Stick-on Speakers

30 01 2009

This is a great idea, stick a speaker on any surface you like.

These SoundPads will stick to your wall, posters, bookshelves, the ground, wherever you need them to stick. Each time you switch the location/surface it will give a different sound.

It’s a perfect solution to put your music where you want it.
The only disadvantage is that when it’s stuck, it stays there. It would have been better if we could just stick it in the kitchen when we’re cooking and then peal it off and stick it on our living room wall. Unfortunately that does not work, so maybe that’s a good idea for a future enhancement.

Priced at $18 a piece it’s cheap enough to buy a few, maybe 2 for each room in your house?


Wireless outdoor speakerPost a comment

27 01 2009

If you’re anything like me you’re probably spending all your summer evenings in the garden, eating barbecue with some friends.

It’s always nice to have a little background music and that’s what the next gadget is built for. Transmit your songs from your iPod or any other mp3 player to this wireless garden speaker. The distance between sender and receiver can reach up to 70 metres.

It is splash proof so you can put it close to a swimming pool (though not recommended for obvious reasons).

It features a left, right or mono switch which makes it perfect if you’re using two of these. If you want a cool stereo effect, you can position the players perfectly in your garden.

The battery lasts about 6 hours. This gadget works with any standard 3.5mm jack connection.

Available for $100.

Cellphone Jammer

22 01 2009

Tired of those idiots screaming to their cellphones? I mean, why on earth do they have to talk so loud? Want to just smash their cellphone into millions of pieces?

Now there’s a better solution: the cell phone jammer. Sure it’s been around for a while, but this one is really cool because it’s portable and actually works.

Not much bigger than an iPhone, it will silence any cellphone for about 32 feet in all directions. It is able to block the following frequencies: GSM850, EGSM900, DCS1800, PCS1900, CDMA800, WCDMA/CDMA2000, PHS, DECT and 3G.

Even though the battery only lasts for about 1.5 hours, it’s long enough to jam most annoying conversations.

Priced at $246 it is rather expensive.

Cigarette Lighter CameraPost a comment

18 01 2009

This reminds me of James Bond. Take this cool little cigarette lighter camera with you wherever you go or on your next mission to capture important evidence.

Disguised as a lighter (which does not work ofcourse so don’t try to light a fire with it), it features 64MB SDRAM storing up to 104 images (640×480) or 30 images (1280×960). These images can be downloaded to your computer with USB.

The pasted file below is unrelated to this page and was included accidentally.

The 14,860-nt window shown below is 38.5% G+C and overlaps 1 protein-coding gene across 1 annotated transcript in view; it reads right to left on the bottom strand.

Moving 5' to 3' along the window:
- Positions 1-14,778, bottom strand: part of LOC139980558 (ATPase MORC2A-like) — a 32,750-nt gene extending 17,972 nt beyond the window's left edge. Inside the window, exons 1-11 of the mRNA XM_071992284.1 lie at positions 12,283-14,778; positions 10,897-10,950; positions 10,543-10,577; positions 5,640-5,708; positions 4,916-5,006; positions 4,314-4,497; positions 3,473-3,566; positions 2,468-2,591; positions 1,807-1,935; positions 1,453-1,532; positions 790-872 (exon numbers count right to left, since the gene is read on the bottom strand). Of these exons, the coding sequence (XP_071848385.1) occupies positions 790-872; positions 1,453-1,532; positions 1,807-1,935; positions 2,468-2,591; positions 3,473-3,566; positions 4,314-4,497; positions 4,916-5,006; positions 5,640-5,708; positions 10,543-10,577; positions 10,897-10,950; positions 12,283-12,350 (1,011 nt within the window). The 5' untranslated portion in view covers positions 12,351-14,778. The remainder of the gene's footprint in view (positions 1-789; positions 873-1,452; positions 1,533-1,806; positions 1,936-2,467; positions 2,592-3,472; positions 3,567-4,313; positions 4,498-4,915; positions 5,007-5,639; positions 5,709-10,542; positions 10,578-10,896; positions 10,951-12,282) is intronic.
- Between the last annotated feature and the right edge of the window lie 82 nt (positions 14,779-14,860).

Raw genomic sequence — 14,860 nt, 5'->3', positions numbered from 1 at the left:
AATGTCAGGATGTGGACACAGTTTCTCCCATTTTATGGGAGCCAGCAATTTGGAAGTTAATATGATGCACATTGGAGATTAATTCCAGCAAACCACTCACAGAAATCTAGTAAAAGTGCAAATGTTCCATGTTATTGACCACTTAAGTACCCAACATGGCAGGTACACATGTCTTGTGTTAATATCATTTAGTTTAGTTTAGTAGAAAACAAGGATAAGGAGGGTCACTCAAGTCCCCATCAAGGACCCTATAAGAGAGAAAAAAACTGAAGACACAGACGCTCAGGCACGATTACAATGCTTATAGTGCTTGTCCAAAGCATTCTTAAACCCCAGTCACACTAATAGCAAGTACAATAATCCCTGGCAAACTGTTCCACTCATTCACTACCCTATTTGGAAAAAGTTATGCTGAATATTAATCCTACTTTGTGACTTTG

So basically it’s a decent digital camera inside a fake cigarette lighter. If anyone needs this spy camera, get it for $195 over at SpyGadgets.

Bionic Contacts

15 01 2009

The University of Washington’s Babak Parviz has created a prototype “bionic” contact lens that creates a display over the wearer’s visual field, so images, maps, data, etc., appear to float in midair. The lens works using tiny LEDs, which are powered by solar cells, and a radio-frequency receiver.

The Peraves MonoTracer

11 01 2009

You really need the mind of a Swiss engineer to come up with a vehicle that combines the lithe maneuverability of a motorcycle with the not-getting-rained-on-ability of a conventional automobile. In addition to looking as though it just fell out of a time machine from a distant and much cooler future, the MonoTracer furnishes its driver (and one passenger) with such luxuries as air-conditioning and windshield wipers, plus the safety of a cockpit made from Kevlar and carbon fiber and reinforced with an aluminum roll cage. The MonoTracer is also energy-efficient: its BMW engine, which goes from zero to 62 m.p.h. in 4.8 sec. (100 km/h), gets about 65 m.p.g. (28 km/L).


7 01 2009

It’s blasphemy, brilliance or both to take the entire evolution of a species — from a single-celled animalcule in a drop of water to a space-faring, galaxy-exploring sentient being — and turn it into a video game. But that’s exactly what Will Wright has done. Wright is the man who created The Sims, a game about everyday life in suburbia, but apparently he found the vast panorama of human experience too confining, because he then spent seven years creating Spore, in which players design their own life-form and then manage every aspect of its progress through the centuries, from savagery to civilization.

More Information: Spore